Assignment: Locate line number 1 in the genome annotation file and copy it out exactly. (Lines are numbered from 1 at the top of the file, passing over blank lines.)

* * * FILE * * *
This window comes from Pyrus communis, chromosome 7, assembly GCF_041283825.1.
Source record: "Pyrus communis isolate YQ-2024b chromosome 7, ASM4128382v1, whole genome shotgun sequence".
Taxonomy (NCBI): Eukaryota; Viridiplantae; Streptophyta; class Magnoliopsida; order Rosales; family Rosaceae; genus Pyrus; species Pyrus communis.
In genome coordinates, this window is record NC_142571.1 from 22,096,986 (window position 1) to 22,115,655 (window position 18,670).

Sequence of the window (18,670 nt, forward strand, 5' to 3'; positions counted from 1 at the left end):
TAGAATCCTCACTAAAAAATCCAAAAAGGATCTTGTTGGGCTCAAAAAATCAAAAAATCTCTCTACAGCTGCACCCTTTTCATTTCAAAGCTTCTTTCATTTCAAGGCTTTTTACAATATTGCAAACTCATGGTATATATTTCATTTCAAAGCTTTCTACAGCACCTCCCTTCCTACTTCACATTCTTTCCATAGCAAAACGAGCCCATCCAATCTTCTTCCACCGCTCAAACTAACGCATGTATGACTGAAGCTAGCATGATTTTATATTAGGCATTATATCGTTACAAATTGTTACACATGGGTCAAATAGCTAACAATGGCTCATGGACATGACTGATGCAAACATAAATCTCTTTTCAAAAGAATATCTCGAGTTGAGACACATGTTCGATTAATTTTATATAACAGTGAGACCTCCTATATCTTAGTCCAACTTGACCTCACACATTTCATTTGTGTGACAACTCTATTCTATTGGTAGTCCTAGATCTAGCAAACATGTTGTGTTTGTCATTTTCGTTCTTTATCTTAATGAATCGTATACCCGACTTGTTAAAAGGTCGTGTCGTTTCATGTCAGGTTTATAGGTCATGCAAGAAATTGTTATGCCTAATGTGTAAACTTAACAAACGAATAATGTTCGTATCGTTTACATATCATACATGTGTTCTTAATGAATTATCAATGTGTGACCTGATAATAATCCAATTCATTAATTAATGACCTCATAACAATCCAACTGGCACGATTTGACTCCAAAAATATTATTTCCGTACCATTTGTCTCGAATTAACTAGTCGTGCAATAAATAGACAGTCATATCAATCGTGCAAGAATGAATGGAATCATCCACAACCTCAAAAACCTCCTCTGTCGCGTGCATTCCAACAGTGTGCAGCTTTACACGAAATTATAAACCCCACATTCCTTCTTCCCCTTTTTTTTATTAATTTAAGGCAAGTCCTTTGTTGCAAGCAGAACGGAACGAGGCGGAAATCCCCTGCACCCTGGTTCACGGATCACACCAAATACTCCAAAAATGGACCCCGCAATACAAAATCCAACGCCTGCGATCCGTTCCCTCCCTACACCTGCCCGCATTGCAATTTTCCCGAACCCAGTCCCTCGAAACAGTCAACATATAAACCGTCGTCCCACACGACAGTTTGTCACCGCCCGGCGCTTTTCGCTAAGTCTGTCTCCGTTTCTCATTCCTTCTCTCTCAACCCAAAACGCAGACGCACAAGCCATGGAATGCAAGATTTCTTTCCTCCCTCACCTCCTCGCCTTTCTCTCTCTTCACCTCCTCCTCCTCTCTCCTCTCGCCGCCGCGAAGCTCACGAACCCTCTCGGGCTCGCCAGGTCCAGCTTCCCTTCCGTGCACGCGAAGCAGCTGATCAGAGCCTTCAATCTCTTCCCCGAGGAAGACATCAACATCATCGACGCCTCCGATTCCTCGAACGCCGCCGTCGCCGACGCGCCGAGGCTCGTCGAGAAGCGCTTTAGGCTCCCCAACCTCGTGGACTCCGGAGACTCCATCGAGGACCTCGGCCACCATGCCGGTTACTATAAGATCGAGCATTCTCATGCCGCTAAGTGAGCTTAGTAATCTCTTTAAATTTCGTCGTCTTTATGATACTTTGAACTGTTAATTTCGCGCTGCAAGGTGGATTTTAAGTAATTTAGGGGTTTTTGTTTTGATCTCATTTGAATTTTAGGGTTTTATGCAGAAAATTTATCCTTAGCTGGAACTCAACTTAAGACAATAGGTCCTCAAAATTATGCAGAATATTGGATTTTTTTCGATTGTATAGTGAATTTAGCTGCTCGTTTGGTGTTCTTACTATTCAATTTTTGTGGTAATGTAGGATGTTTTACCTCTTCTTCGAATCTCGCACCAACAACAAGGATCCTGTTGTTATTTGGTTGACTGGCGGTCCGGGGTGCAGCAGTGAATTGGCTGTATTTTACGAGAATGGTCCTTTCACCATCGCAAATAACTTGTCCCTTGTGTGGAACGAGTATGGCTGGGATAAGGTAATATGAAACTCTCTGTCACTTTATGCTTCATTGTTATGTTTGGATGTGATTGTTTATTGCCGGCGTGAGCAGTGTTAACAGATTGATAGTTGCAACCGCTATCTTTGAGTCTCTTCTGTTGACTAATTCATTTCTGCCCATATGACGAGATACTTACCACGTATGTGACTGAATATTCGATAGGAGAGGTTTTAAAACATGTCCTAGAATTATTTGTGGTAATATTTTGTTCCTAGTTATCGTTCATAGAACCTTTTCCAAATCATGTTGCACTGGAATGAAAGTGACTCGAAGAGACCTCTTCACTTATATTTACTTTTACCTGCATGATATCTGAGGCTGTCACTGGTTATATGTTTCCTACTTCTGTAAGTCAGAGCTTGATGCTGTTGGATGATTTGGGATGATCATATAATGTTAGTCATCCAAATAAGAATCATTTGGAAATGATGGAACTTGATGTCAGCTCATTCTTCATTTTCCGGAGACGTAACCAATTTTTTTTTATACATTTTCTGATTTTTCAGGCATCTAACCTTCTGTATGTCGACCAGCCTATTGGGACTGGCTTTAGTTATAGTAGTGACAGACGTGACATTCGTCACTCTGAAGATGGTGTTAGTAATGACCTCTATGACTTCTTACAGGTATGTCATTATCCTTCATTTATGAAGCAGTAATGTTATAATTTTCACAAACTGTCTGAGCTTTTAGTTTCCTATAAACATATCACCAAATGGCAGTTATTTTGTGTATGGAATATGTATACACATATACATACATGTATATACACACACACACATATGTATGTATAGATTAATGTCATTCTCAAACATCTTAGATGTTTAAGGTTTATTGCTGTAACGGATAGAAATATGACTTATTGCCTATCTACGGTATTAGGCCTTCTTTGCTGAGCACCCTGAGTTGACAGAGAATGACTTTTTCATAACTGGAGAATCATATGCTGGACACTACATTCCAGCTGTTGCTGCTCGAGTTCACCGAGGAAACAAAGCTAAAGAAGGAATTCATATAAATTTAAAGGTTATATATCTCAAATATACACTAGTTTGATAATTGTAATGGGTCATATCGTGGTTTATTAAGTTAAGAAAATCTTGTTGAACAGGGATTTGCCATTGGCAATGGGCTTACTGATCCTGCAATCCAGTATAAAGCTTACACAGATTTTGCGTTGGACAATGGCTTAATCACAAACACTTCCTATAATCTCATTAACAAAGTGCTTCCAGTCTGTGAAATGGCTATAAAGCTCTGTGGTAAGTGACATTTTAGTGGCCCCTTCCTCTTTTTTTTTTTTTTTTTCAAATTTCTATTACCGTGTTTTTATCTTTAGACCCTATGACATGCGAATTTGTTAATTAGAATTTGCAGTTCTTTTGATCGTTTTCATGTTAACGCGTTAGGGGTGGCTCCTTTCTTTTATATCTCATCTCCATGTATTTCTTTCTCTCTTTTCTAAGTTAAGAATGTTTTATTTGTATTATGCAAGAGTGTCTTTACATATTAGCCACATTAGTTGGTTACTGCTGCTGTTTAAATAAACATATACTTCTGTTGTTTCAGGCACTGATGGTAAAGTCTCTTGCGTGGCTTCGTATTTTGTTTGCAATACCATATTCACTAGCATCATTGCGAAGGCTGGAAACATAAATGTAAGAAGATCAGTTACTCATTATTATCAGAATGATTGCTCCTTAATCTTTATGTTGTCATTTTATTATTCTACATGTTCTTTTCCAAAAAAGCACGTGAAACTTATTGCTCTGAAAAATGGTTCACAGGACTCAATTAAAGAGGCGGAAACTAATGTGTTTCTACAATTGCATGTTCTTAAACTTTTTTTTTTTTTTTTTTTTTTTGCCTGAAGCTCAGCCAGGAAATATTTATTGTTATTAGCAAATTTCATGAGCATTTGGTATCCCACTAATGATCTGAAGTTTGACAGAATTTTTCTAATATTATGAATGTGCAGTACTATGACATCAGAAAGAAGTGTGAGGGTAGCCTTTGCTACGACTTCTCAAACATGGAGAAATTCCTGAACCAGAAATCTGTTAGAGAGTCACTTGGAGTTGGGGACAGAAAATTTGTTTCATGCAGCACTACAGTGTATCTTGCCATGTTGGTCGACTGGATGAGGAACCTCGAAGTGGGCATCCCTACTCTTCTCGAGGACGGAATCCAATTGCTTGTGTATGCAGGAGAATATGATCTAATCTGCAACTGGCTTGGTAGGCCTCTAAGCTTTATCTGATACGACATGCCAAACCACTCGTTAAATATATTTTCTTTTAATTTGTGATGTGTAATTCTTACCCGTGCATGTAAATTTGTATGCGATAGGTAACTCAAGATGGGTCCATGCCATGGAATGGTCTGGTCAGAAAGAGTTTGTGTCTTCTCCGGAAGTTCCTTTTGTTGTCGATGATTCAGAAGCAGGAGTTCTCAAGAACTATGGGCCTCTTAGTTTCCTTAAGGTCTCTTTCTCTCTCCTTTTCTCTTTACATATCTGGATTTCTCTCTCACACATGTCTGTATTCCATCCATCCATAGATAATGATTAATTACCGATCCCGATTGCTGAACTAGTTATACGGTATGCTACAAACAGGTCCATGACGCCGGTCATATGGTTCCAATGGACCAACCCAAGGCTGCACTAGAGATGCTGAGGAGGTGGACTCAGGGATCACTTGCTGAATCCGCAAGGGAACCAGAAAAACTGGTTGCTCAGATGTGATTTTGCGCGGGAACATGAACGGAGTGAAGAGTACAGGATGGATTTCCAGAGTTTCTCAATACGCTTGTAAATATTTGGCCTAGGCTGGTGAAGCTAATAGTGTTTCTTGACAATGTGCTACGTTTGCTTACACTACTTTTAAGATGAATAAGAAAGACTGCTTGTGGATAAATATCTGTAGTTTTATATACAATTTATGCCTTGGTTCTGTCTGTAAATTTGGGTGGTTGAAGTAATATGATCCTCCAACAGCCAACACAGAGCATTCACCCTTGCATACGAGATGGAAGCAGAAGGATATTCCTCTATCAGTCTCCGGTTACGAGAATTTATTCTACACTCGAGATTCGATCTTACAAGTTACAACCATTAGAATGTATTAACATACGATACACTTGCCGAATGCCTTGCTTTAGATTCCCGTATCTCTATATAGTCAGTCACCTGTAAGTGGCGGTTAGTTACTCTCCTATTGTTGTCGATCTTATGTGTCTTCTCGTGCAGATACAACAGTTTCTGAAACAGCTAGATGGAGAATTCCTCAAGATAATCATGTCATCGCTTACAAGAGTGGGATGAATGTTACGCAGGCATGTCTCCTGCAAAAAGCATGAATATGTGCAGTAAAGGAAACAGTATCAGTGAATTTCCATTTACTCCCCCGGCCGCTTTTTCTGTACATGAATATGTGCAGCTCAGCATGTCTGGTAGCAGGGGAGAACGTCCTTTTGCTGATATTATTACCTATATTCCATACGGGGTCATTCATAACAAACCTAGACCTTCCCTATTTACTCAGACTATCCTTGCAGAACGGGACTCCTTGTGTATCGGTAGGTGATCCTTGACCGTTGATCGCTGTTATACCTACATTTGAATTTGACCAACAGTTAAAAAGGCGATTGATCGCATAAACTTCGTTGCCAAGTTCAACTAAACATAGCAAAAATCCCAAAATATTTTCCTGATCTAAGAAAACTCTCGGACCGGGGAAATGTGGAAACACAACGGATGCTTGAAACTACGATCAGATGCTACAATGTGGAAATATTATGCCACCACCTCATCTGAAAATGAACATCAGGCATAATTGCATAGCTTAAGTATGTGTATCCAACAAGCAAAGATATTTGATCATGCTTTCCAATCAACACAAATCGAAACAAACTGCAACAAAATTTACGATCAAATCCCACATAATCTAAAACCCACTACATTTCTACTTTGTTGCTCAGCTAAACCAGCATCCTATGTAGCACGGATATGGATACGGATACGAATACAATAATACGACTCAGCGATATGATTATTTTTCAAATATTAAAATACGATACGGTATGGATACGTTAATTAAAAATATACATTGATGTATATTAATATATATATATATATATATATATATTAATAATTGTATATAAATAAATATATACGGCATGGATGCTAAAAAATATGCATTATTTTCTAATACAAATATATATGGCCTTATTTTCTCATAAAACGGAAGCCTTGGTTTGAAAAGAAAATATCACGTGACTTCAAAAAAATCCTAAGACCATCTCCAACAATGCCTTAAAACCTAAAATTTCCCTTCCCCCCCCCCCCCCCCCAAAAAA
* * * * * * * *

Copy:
This window comes from Pyrus communis, chromosome 7, assembly GCF_041283825.1.